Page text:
They are the leading direct-to-consumer extended auto warranty company. They are a very sales-driven organization. They have two call centers with over 270 people. They need a lot of leads to drive their business on that scale. They had a number of initiatives and had been running PPC for three years, and the last year the conversion rate had plateaued around a very respectable 14%. But they were curious about how high they could make it go.

We took their existing landing page and made a couple of different variations -- not a big redesign  -- just creating small changes to it to target different audiences. And we let the system automate the optimization of it.

Within the first ten days, we had 42% lift and saw the impact immediately in the call center. The noise level went up. And the quality was maintained despite the higher volume. We evolved the creative and the targeting algorithm and the conversion rate kept climbing and reached about 90% lift after four months.

They have also expanded their marketing and gone from 20,000 keywords to almost 75,000 keywords they advertise on, which is bringing a much higher volume of traffic. They have much more control over the profitability of their paid search.

BI: How was the audience segmented -- and what were the corresponding variables in the site design?

For lead generation, they need to ensure customers have the right mileage and the right makes and models. We took the form fields and moved them around so sometime they asked for contact information on the second page and sometimes the fourth.  By stretching out forms with one question per page or forms that were more condensed, we were able to appeal to consumers that were more in the ADD profile or the spontaneous shopper as well as the more methodical shoppers. Changes just in the layout of the form worked for certain audiences and not for others.

By simply creating those variable experiences without changing the design massively, we saw that initial lift. One obvious targeting was, if someone puts in keywords that have a manufacturer brand name, you should put up a picture of that type of a car.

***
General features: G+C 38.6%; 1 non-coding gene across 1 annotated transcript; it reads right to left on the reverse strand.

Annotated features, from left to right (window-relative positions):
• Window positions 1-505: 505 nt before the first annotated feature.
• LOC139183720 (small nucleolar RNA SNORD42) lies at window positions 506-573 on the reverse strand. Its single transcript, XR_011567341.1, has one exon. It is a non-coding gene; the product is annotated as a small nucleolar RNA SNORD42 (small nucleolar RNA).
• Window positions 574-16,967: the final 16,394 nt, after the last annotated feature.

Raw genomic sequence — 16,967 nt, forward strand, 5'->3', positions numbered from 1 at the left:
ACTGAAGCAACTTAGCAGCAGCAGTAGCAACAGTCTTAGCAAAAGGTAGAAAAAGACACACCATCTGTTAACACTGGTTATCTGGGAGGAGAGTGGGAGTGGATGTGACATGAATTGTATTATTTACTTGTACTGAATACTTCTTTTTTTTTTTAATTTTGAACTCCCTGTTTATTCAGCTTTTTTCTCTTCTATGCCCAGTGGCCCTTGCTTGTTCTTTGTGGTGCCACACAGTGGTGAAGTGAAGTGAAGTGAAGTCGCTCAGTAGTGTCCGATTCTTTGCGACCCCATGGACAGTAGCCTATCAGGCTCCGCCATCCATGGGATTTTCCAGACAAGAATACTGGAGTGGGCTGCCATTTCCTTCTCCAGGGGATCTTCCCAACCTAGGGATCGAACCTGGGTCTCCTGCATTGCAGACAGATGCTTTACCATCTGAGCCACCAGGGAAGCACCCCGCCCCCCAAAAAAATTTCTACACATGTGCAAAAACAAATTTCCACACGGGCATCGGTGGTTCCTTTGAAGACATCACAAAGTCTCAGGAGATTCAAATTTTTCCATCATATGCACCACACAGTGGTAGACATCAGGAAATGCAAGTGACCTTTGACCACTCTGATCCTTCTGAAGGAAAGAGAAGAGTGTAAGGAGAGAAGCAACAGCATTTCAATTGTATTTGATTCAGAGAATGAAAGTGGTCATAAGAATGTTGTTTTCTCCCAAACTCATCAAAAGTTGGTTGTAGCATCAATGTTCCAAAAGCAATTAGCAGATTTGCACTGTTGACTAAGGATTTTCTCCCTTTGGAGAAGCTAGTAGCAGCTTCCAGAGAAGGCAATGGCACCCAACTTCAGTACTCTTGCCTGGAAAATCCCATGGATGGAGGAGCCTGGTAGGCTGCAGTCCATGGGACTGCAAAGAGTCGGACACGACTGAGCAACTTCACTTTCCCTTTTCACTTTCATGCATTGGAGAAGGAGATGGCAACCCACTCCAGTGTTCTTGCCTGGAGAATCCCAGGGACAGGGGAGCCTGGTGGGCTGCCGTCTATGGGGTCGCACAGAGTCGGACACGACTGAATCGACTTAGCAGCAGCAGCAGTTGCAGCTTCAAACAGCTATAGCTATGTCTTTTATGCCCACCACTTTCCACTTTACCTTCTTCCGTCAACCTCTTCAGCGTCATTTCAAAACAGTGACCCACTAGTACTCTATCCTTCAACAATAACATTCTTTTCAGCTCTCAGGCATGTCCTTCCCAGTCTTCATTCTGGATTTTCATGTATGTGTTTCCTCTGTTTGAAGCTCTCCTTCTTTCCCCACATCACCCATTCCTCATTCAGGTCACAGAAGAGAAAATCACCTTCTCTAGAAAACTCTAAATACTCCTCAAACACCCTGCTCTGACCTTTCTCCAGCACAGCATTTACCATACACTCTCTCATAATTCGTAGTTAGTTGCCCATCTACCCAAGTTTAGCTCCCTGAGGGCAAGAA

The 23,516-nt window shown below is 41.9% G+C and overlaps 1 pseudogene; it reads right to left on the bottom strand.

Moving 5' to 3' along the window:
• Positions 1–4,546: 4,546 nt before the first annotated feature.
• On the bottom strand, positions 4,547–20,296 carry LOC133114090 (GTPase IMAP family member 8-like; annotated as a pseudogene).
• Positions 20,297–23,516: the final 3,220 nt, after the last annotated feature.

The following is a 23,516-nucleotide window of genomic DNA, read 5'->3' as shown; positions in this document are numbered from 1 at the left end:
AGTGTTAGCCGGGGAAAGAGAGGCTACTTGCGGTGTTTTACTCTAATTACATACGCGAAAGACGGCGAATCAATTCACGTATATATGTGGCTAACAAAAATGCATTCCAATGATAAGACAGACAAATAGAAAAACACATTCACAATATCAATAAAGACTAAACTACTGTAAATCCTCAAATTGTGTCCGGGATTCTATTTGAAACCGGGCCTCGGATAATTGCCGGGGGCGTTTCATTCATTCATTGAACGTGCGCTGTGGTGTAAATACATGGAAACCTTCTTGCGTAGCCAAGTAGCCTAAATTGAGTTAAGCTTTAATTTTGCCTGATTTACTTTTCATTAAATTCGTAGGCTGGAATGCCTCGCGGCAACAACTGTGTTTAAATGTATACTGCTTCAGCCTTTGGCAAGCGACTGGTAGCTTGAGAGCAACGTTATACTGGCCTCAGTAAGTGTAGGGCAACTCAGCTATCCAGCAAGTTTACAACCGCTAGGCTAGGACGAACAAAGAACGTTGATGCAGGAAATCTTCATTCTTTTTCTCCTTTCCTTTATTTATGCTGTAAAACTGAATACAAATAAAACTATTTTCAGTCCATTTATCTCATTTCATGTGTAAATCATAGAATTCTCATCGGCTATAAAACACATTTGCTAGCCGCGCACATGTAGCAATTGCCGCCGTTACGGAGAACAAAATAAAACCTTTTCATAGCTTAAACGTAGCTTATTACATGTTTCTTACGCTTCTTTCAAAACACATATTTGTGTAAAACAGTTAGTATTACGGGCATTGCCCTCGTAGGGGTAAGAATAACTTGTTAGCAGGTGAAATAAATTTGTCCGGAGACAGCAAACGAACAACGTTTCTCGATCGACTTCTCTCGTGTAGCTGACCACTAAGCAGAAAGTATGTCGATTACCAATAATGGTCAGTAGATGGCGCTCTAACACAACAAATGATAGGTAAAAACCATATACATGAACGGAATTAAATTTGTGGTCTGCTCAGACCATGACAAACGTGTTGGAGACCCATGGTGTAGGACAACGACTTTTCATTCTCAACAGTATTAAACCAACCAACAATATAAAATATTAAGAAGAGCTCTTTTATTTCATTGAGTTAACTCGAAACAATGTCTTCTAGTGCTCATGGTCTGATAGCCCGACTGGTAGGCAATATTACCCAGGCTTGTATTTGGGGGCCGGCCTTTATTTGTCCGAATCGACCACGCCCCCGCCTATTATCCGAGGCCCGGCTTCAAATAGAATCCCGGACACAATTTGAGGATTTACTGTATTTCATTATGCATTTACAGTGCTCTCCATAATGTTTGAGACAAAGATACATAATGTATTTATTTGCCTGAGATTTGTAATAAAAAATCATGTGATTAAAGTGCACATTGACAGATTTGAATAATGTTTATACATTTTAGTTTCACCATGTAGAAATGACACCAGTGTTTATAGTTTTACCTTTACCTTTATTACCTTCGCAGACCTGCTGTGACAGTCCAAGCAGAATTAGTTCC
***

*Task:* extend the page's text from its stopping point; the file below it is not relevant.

BI: So you can work at the granularity of individual keywords that land a person on the site, and then follow them with specific content?

Absolutely. But the interesting thing about that kind of targeting is that normally a marketer would say that if the keyword says 'BMW,' serve up a picture of a BMW ad. Because we threw all of these variations into the optimization system and told the system to optimize as best as possible, we found that the behavior patterns dictated different response rates and different experiences that were counterintuitive.

And so for people who are shopping for extended auto warranties with 'BMW auto warranty' keywords during the weekends, at night, from the East Coast at any time of day, definitely the picture of the BMW works best. But from the West Coast, on Firefox during the day, the picture of the Ford Explorer works best.

I was doing a demo one day and the Ford Explorer picture popped up and I told my team something must be broken because it was counterintuitive. They looked at the numbers and found that it actually was performing better by 6%.

We have some hypotheses, including that [these] people were looking for something perceived as low cost -- Ford Explorer. Even though the person owns a BMW. they want to buy from someone who really caters to the Ford Explorer crowd. That is what we are hypothesizing. You wouldn't ordinarily test that as a marketer